AAHP Celebrates World AIDS Day

The year 2021 marks the 40th anniversary of the first five official reports of what we now know as AIDS. More than 36 million individuals, including 700,000 people in the United States, have died from AIDS-related sickness since the epidemic began in 1985. AAHP joins the global commemoration of World AIDS Day every December 1st to honor those lost, to highlight efforts to end the epidemic, and to show support for everyone living with HIV/AIDS, including the more than 4,000 Montgomery County residents.

Domestically and worldwide, remarkable progress has been achieved in preventing and treating HIV. New innovations in HIV research, prevention, care, and treatment have helped to decrease the HIV transmission rate and have made it so that an HIV diagnosis is no longer seen as a death sentence. Through sexual health education campaigns, the stigma of HIV has been greatly reduced. Despite this remarkable success, HIV remains a major health threat on a national and global scale, with Blacks/African Americans disproportionately affected.

This year, AAHP began collaborations with the Ending the HIV Epidemic: A Plan for America (EHE) a federal strategy launched locally by the former County Health Officer Dr. Travis Gayles. With the goal of ending the HIV epidemic in Montgomery County, federal funding and assistance will develop four critical service areas: diagnosis, treatment, prevention, and outbreak response. AAHP’s HIV navigator works closely with EHE’s program manager to provide culturally informed, judgment-free HIV prevention services to Montgomery County residents of African descent.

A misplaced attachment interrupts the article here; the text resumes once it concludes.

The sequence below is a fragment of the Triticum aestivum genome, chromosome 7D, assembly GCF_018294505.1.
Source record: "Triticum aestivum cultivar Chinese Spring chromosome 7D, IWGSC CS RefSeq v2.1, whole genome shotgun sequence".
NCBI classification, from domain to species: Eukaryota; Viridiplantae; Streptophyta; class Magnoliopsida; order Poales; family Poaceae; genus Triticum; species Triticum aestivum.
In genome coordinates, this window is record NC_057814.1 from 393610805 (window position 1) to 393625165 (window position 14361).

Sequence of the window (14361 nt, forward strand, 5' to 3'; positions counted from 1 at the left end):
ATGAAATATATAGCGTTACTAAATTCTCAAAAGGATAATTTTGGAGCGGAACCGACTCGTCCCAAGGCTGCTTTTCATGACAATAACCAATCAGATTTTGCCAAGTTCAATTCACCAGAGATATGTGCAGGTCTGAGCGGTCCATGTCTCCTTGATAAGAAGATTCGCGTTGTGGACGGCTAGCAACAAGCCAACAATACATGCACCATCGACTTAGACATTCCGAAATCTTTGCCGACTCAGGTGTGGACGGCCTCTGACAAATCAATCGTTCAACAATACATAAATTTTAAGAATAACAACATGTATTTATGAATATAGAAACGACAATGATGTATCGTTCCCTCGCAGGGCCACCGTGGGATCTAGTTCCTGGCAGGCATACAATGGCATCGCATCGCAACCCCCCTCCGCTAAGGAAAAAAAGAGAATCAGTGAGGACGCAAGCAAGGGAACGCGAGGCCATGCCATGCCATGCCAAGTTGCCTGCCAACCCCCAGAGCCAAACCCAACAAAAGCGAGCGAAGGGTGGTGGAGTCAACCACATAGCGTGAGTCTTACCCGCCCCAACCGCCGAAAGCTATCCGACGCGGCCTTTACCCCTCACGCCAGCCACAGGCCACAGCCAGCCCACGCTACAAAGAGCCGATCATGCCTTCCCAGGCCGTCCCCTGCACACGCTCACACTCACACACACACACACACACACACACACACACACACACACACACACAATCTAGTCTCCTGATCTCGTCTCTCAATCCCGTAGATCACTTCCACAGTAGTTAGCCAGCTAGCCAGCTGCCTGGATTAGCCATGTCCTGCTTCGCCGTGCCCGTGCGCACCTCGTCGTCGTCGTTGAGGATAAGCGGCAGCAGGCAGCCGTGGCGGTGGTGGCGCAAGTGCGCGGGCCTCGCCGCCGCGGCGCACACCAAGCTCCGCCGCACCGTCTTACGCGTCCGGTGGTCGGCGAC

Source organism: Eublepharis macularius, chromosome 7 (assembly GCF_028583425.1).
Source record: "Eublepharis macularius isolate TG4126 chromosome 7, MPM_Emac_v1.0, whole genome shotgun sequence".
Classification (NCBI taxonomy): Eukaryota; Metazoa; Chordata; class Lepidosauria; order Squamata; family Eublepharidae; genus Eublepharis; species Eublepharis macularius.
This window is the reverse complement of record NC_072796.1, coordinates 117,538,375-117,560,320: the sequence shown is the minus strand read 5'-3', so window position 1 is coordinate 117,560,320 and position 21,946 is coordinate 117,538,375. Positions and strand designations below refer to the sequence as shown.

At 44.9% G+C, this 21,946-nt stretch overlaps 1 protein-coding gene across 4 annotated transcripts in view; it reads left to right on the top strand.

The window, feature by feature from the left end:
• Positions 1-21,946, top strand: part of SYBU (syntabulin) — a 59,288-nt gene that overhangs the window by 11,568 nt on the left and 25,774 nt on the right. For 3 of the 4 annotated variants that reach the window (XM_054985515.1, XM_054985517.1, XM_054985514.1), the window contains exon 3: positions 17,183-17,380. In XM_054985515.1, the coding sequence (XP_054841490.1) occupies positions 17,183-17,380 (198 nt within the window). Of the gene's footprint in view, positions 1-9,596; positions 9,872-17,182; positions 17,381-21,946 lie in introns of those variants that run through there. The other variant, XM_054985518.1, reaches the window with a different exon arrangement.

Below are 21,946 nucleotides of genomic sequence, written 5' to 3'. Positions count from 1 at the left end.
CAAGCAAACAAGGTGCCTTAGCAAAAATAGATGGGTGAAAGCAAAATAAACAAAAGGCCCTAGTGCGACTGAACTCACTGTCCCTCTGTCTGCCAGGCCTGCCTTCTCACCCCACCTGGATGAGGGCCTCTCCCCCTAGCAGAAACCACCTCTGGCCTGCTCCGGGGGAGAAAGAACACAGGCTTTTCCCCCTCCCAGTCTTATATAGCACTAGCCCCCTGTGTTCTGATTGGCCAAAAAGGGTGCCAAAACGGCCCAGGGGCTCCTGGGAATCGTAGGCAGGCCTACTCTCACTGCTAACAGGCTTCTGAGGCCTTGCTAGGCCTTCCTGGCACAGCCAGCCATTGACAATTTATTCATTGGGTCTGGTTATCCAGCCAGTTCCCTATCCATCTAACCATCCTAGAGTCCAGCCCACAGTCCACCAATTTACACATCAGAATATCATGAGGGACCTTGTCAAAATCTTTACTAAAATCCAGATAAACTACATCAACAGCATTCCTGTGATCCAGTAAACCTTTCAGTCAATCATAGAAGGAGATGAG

AAHP encourages Montgomery County residents to review the Montgomery County Department of Health and Human Services’ A Plan to End HIV in Montgomery County. We hope each of you join in these efforts by doing the following:

  • Learn the basics about HIV.
  • Get tested for HIV, even if you do not think you are at risk.
  • Seek treatment if you’re a person living with HIV.
  • Ask your healthcare provider about PrEP, the HIV prevention medication.
  • Combat HIV stigma by treating people living with HIV with respect and compassion.


The African American Health Program is funded and administered by the Montgomery County Department of Health and Human Services and implemented by McFarland & Associates, Inc.
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